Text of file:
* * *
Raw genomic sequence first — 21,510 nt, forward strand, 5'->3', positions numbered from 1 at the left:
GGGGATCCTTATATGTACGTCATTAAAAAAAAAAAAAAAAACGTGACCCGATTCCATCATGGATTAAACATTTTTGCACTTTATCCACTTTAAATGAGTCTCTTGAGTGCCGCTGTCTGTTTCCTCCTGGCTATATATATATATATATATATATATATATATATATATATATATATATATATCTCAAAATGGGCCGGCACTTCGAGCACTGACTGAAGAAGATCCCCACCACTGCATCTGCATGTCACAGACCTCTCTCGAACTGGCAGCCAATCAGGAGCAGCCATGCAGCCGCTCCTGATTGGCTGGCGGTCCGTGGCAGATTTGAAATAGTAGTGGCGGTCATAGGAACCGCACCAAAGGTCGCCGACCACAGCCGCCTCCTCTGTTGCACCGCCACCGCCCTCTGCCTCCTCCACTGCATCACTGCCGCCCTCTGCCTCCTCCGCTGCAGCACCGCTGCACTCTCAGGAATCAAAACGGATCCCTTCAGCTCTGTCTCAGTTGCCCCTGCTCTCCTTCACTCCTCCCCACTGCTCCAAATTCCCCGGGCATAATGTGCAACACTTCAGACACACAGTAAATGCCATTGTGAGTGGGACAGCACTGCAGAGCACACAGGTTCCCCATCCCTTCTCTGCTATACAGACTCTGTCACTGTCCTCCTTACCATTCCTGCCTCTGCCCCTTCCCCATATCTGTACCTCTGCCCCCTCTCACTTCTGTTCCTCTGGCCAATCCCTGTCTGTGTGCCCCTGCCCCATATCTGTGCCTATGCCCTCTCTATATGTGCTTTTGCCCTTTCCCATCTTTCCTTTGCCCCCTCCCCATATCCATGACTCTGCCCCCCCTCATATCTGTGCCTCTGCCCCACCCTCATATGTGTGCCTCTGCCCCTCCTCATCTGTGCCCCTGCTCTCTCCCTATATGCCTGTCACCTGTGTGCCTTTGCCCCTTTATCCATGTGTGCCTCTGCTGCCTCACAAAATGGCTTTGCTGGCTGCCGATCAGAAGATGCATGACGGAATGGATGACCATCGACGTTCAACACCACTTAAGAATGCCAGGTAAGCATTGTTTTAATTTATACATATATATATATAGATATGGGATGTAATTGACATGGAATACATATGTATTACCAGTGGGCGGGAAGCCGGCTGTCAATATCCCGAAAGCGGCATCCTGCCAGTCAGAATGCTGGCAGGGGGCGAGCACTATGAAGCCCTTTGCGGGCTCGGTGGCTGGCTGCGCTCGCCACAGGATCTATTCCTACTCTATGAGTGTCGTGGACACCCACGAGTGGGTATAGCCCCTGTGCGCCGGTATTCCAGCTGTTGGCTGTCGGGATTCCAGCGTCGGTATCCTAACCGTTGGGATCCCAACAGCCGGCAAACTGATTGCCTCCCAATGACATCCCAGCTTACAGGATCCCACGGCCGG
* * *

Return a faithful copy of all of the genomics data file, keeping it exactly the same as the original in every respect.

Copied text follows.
Raw genomic sequence first — 21,510 nt, forward strand, 5'->3', positions numbered from 1 at the left:
GGGGATCCTTATATGTACGTCATTAAAAAAAAAAAAAAAAACGTGACCCGATTCCATCATGGATTAAACATTTTTGCACTTTATCCACTTTAAATGAGTCTCTTGAGTGCCGCTGTCTGTTTCCTCCTGGCTATATATATATATATATATATATATATATATATATATATATATATATATATCTCAAAATGGGCCGGCACTTCGAGCACTGACTGAAGAAGATCCCCACCACTGCATCTGCATGTCACAGACCTCTCTCGAACTGGCAGCCAATCAGGAGCAGCCATGCAGCCGCTCCTGATTGGCTGGCGGTCCGTGGCAGATTTGAAATAGTAGTGGCGGTCATAGGAACCGCACCAAAGGTCGCCGACCACAGCCGCCTCCTCTGTTGCACCGCCACCGCCCTCTGCCTCCTCCACTGCATCACTGCCGCCCTCTGCCTCCTCCGCTGCAGCACCGCTGCACTCTCAGGAATCAAAACGGATCCCTTCAGCTCTGTCTCAGTTGCCCCTGCTCTCCTTCACTCCTCCCCACTGCTCCAAATTCCCCGGGCATAATGTGCAACACTTCAGACACACAGTAAATGCCATTGTGAGTGGGACAGCACTGCAGAGCACACAGGTTCCCCATCCCTTCTCTGCTATACAGACTCTGTCACTGTCCTCCTTACCATTCCTGCCTCTGCCCCTTCCCCATATCTGTACCTCTGCCCCCTCTCACTTCTGTTCCTCTGGCCAATCCCTGTCTGTGTGCCCCTGCCCCATATCTGTGCCTATGCCCTCTCTATATGTGCTTTTGCCCTTTCCCATCTTTCCTTTGCCCCCTCCCCATATCCATGACTCTGCCCCCCCTCATATCTGTGCCTCTGCCCCACCCTCATATGTGTGCCTCTGCCCCTCCTCATCTGTGCCCCTGCTCTCTCCCTATATGCCTGTCACCTGTGTGCCTTTGCCCCTTTATCCATGTGTGCCTCTGCTGCCTCACAAAATGGCTTTGCTGGCTGCCGATCAGAAGATGCATGACGGAATGGATGACCATCGACGTTCAACACCACTTAAGAATGCCAGGTAAGCATTGTTTTAATTTATACATATATATATATAGATATGGGATGTAATTGACATGGAATACATATGTATTACCAGTGGGCGGGAAGCCGGCTGTCAATATCCCGAAAGCGGCATCCTGCCAGTCAGAATGCTGGCAGGGGGCGAGCACTATGAAGCCCTTTGCGGGCTCGGTGGCTGGCTGCGCTCGCCACAGGATCTATTCCTACTCTATGAGTGTCGTGGACACCCACGAGTGGGTATAGCCCCTGTGCGCCGGTATTCCAGCTGTTGGCTGTCGGGATTCCAGCGTCGGTATCCTAACCGTTGGGATCCCAACAGCCGGCAAACTGATTGCCTCCCAATGACATCCCAGCTTACAGGATCCCACGGCCGG